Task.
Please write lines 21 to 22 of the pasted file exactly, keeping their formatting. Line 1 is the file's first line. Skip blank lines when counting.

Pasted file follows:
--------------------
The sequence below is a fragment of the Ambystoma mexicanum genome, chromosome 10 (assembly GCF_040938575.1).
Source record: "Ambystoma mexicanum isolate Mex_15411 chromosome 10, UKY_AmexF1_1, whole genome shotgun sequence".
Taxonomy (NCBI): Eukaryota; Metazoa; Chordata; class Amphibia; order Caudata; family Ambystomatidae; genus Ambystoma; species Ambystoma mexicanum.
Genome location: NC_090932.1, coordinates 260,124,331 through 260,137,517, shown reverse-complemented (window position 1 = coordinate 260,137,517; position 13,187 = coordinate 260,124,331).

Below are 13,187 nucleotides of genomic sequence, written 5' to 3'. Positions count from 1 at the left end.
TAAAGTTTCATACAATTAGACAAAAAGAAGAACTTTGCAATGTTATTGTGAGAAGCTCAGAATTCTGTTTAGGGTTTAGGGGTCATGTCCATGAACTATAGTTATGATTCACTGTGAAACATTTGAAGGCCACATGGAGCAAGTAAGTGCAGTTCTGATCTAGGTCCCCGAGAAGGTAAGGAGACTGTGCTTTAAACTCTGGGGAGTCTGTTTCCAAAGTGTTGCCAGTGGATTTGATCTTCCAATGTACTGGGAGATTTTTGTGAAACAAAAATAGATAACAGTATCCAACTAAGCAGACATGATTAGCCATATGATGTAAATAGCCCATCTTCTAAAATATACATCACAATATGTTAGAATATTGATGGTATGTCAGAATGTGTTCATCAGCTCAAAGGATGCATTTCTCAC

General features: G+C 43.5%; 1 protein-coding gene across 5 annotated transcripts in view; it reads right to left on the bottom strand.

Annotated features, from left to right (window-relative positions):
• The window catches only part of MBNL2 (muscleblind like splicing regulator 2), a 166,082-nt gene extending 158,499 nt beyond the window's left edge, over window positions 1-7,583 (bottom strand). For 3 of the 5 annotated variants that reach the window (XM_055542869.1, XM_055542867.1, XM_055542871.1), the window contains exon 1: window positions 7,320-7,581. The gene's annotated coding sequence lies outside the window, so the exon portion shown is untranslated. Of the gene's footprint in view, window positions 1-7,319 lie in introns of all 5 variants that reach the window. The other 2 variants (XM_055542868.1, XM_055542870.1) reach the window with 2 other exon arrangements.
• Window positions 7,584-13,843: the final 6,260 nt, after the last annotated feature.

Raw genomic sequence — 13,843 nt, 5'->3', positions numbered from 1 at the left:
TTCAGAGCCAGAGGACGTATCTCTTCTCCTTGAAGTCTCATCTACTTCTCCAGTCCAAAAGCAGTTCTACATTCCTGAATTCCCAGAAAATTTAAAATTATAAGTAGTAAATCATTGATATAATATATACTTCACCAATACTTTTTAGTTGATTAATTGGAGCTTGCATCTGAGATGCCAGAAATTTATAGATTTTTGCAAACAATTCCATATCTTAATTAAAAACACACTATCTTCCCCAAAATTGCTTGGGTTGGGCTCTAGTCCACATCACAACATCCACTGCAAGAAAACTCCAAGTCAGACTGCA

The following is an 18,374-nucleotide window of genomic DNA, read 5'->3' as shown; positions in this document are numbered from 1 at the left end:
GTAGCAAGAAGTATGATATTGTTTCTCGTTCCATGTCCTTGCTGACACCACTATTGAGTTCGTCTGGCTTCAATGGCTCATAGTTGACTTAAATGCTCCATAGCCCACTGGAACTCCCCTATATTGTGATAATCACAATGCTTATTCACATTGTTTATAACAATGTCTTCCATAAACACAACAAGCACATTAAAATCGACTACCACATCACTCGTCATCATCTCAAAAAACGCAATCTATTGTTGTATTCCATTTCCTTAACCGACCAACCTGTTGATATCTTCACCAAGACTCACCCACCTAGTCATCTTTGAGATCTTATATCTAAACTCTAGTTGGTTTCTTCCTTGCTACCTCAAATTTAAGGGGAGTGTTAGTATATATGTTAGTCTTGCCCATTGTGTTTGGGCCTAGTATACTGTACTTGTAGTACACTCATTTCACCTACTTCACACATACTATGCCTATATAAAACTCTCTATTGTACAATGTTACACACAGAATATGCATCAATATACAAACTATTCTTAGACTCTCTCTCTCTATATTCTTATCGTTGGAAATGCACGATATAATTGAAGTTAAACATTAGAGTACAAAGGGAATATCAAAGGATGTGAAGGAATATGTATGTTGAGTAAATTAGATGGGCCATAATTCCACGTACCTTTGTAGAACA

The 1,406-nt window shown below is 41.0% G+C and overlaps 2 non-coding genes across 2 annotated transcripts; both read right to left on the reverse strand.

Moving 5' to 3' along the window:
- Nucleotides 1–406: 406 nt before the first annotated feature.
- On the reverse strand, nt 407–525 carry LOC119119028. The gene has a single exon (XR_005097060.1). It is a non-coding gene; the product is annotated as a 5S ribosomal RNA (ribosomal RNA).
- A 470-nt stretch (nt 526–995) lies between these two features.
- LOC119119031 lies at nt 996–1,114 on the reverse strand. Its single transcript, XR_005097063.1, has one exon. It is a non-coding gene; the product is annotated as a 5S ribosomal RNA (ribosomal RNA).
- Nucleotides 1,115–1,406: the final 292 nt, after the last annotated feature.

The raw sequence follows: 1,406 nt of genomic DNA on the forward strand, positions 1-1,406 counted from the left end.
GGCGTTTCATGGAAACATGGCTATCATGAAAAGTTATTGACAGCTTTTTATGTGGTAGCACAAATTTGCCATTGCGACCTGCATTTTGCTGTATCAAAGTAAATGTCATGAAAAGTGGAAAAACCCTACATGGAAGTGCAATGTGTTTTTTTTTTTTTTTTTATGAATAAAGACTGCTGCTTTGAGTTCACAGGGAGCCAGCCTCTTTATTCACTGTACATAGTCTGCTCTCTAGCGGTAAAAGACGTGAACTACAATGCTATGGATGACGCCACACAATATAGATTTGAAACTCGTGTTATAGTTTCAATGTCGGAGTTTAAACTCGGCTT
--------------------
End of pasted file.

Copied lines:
- Nucleotides 1,115–1,406: the final 292 nt, after the last annotated feature.

The raw sequence follows: 1,406 nt of genomic DNA on the forward strand, positions 1-1,406 counted from the left end.